Scientist-Educator Collaborative Workshop
When Marine Grazers Evolve Resistance to Toxins in Prey,
How Could Whole Ecosystems be Affected?
Held at the University of Connecticut Avery Point Campus, Groton, CT
Thursday, October 8, 2009 through Saturday, October 10, 2009
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Original concept map created by David Avery
Digital concept map created in the COSEE Concept Map Builder
Consensus concept map created using the COSEE-OS Concept Map Builder
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Presentation Videos & Maps

About this Workshop:
For this workshop, 15 educators from the New England area, Texas, and Illinois were matched with ocean and climate scientists from the University of Connecticut to improve their collective understanding of Earth's major ocean - climate systems. [more]

About this Scientist:
David Avery is a biological oceanographer who is interested in zooplankton ecology and life history evolution. As a student, he worked on the USGLOBEC project, and his dissertation research centered on the quantitative genetics of diapause or dormancy in the calanoid copepod Acartia hudsonica. David is currently Assistant Professor in Residence at the University of Connecticut where he conducts research on the evolution of toxin resistance in copepods. He also studies zooplankton nutrition, population biology, and how planktonic organisms cope with life in a dynamic fluid environment. [more]
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Who Worked on this Concept Map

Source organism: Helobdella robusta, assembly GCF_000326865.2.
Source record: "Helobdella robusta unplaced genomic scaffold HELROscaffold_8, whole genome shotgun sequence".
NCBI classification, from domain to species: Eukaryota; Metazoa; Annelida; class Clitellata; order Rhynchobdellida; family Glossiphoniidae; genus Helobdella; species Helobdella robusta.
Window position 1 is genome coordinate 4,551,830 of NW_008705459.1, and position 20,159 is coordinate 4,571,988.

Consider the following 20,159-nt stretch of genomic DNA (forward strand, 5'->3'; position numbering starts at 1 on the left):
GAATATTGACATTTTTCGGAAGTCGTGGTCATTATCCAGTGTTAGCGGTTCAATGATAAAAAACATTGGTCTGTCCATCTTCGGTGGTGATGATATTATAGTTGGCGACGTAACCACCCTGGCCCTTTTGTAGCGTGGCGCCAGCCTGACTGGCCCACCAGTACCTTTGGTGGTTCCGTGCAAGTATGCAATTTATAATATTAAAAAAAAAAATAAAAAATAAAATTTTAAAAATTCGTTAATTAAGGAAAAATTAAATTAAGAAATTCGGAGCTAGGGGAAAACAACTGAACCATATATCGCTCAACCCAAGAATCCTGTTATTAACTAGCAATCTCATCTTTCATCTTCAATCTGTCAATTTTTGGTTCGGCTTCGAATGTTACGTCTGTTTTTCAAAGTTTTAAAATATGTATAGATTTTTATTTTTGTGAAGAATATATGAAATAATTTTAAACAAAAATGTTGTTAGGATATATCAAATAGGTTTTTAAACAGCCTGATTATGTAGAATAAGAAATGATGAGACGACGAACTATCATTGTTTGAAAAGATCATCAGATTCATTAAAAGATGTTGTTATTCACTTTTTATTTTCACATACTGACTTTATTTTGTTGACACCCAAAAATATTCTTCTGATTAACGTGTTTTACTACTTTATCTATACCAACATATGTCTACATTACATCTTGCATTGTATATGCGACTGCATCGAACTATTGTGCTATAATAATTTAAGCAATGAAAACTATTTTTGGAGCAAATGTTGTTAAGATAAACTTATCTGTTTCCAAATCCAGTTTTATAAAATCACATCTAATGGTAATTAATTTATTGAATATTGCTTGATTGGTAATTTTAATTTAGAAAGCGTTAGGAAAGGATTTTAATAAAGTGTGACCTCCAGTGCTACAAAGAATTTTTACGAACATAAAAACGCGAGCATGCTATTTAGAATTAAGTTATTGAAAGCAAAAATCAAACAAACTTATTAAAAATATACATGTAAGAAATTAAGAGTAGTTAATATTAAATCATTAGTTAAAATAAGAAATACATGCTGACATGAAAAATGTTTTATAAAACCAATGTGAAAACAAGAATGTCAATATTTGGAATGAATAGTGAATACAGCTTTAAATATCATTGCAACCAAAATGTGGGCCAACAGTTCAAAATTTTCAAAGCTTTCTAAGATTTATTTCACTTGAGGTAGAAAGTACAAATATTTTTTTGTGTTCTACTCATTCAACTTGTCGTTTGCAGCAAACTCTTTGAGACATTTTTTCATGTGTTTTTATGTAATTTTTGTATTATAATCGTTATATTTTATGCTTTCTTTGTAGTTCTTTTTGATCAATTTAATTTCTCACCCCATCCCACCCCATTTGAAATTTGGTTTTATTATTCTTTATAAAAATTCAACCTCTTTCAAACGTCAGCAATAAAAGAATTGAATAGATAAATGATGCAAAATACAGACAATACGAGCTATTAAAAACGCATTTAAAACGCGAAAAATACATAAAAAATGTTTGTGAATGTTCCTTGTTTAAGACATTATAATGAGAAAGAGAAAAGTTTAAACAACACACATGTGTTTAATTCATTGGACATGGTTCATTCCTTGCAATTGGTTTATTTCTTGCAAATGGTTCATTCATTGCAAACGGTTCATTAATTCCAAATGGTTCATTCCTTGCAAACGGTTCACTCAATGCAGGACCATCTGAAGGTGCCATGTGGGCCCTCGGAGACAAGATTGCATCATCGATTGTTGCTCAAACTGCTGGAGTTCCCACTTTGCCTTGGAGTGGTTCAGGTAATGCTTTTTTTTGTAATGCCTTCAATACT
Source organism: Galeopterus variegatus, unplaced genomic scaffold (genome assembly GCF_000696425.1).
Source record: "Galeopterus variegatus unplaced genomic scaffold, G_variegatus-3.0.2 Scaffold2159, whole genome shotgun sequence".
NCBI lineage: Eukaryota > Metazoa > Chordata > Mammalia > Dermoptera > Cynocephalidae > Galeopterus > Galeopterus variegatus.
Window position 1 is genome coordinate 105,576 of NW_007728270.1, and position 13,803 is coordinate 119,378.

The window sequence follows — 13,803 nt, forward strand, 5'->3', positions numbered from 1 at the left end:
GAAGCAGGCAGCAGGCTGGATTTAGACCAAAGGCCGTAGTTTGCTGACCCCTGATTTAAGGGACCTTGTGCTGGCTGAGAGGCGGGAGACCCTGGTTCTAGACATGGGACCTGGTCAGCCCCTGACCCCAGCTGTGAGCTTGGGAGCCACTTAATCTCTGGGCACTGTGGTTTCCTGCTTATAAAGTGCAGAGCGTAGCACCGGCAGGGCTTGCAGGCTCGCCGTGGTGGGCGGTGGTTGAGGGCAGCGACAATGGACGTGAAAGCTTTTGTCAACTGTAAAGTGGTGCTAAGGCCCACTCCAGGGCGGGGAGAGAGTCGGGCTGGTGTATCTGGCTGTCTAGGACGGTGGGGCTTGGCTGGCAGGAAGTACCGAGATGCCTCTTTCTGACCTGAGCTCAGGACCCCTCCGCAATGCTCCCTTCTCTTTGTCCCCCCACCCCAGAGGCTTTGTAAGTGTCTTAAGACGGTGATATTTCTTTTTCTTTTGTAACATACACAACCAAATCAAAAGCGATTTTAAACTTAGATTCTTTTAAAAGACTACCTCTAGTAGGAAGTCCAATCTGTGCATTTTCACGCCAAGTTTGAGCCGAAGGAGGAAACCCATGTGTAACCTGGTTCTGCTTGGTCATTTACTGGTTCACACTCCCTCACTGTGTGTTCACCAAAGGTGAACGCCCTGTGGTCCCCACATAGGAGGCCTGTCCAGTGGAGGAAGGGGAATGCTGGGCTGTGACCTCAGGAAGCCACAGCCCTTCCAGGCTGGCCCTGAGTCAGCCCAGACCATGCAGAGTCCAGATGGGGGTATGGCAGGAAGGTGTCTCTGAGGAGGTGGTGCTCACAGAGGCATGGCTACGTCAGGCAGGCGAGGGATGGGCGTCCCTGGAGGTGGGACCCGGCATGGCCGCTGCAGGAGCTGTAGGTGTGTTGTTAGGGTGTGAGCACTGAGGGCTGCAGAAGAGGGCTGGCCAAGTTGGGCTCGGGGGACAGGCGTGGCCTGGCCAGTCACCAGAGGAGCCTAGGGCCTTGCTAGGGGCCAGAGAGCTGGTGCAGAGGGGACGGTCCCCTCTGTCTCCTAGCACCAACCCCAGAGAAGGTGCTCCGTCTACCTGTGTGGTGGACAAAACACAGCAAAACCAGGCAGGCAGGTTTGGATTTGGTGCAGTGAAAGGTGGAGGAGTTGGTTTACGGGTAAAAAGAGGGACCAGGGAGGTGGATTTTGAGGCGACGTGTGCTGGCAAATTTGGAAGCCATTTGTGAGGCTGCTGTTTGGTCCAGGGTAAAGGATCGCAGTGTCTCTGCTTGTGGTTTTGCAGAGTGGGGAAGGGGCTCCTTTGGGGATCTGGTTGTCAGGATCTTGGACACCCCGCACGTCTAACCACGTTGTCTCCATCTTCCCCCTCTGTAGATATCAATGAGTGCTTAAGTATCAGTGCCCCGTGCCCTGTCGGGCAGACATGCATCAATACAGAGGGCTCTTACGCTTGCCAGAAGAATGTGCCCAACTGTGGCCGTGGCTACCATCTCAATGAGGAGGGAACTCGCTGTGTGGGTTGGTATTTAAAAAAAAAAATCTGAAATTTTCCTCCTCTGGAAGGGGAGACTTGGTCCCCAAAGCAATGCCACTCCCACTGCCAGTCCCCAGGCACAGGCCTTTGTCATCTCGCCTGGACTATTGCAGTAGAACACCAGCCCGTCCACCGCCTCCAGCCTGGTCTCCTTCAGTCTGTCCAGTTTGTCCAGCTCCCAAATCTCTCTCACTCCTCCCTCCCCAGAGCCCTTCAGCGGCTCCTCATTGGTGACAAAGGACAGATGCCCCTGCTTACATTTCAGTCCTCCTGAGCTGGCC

Kristen Andrews
James Backus
Kim Martino
David Avery
Scientist David Avery explains the concept map and its development:

I started by making a concept map that describes the effects of toxic phytoplankton blooms (also known as Harmful Algal Blooms or HABs) on grazing animals -such as copepods- that eat toxic algae, and how those effects interact with the ecosystem as a whole. Some HABs contain organisms that if ingested by another organism -such as a clam- can have harmful effects due to toxins produced by the HAB organism. HABs are responsible for the local shellfish closures in the Long Island Sound, which has far-reaching impacts both on the environment and on the local fishery industries. Like clams, copepods are grazers of the algae that produce these harmful toxins, and we now know this has many effects on the planktonic food chain.

There are two possible scenarios for what happens when copepods evolve resistance to these toxins. The first is when a population of copepods does not evolve resistance to a toxin. These grazers are then subject to the full effects of the toxins, and have a higher likelihood of being eaten or dying due to the toxins in their food. The reduced population of the grazers allows the HABs to continue to grow, which could have further consequences for other organisms, including humans. On the other hand, when a population of copepods evolves resistance to the effects of the toxins, they have longer life spans and increased fitness. The grazers can continue to keep the HABs in check, but may accumulate more toxins in their tissues through their lives. The predators eating copepods, including many marine mammals, may then have negative repercussions from eating the toxic prey.

In my original concept map, I showed the cycle of feedback loops that may occur. Because this is very current research, some of the arrows are hypothetical and not yet proven - that is what I study. The relationships between different parts of the ecosystem itself can change the whole picture.

When working with our team of educators, they suggested an alternative arrangement for my concept map, showing the different paths that could be taken. The linear approach was something that helped my point to be more clear, and the educators helped me to see why feedback loops could be a confusing concept for their audiences.
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Concept map